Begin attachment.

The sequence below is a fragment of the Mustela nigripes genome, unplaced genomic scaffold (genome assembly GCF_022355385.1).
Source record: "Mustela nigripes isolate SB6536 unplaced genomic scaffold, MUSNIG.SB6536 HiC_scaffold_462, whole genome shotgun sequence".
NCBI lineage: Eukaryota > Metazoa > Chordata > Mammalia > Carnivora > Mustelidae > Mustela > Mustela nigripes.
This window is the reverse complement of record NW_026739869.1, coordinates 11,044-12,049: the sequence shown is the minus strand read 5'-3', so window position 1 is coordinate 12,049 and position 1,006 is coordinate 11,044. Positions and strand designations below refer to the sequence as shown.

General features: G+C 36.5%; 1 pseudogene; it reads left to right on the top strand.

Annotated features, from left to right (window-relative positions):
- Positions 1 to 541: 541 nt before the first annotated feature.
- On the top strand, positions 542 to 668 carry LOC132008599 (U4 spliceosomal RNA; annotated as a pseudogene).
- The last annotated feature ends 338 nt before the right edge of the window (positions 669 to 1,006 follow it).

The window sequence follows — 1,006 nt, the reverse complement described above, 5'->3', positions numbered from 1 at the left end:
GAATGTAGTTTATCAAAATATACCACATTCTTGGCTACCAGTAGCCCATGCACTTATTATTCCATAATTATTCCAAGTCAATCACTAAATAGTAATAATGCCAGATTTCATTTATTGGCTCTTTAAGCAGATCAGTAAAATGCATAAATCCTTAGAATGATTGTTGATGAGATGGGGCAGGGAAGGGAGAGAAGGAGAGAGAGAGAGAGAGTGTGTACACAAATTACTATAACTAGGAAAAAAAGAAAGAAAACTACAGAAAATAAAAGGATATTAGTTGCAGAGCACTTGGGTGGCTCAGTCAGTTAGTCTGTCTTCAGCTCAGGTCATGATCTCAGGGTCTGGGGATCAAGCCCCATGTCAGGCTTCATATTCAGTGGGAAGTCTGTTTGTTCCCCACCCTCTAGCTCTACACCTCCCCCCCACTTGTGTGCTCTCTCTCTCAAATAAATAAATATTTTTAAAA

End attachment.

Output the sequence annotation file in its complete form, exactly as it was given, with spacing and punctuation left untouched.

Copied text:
The sequence below is a fragment of the Mustela nigripes genome, unplaced genomic scaffold (genome assembly GCF_022355385.1).
Source record: "Mustela nigripes isolate SB6536 unplaced genomic scaffold, MUSNIG.SB6536 HiC_scaffold_462, whole genome shotgun sequence".
NCBI lineage: Eukaryota > Metazoa > Chordata > Mammalia > Carnivora > Mustelidae > Mustela > Mustela nigripes.
This window is the reverse complement of record NW_026739869.1, coordinates 11,044-12,049: the sequence shown is the minus strand read 5'-3', so window position 1 is coordinate 12,049 and position 1,006 is coordinate 11,044. Positions and strand designations below refer to the sequence as shown.

General features: G+C 36.5%; 1 pseudogene; it reads left to right on the top strand.

Annotated features, from left to right (window-relative positions):
- Positions 1 to 541: 541 nt before the first annotated feature.
- On the top strand, positions 542 to 668 carry LOC132008599 (U4 spliceosomal RNA; annotated as a pseudogene).
- The last annotated feature ends 338 nt before the right edge of the window (positions 669 to 1,006 follow it).

The window sequence follows — 1,006 nt, the reverse complement described above, 5'->3', positions numbered from 1 at the left end:
GAATGTAGTTTATCAAAATATACCACATTCTTGGCTACCAGTAGCCCATGCACTTATTATTCCATAATTATTCCAAGTCAATCACTAAATAGTAATAATGCCAGATTTCATTTATTGGCTCTTTAAGCAGATCAGTAAAATGCATAAATCCTTAGAATGATTGTTGATGAGATGGGGCAGGGAAGGGAGAGAAGGAGAGAGAGAGAGAGAGTGTGTACACAAATTACTATAACTAGGAAAAAAAGAAAGAAAACTACAGAAAATAAAAGGATATTAGTTGCAGAGCACTTGGGTGGCTCAGTCAGTTAGTCTGTCTTCAGCTCAGGTCATGATCTCAGGGTCTGGGGATCAAGCCCCATGTCAGGCTTCATATTCAGTGGGAAGTCTGTTTGTTCCCCACCCTCTAGCTCTACACCTCCCCCCCACTTGTGTGCTCTCTCTCTCAAATAAATAAATATTTTTAAAA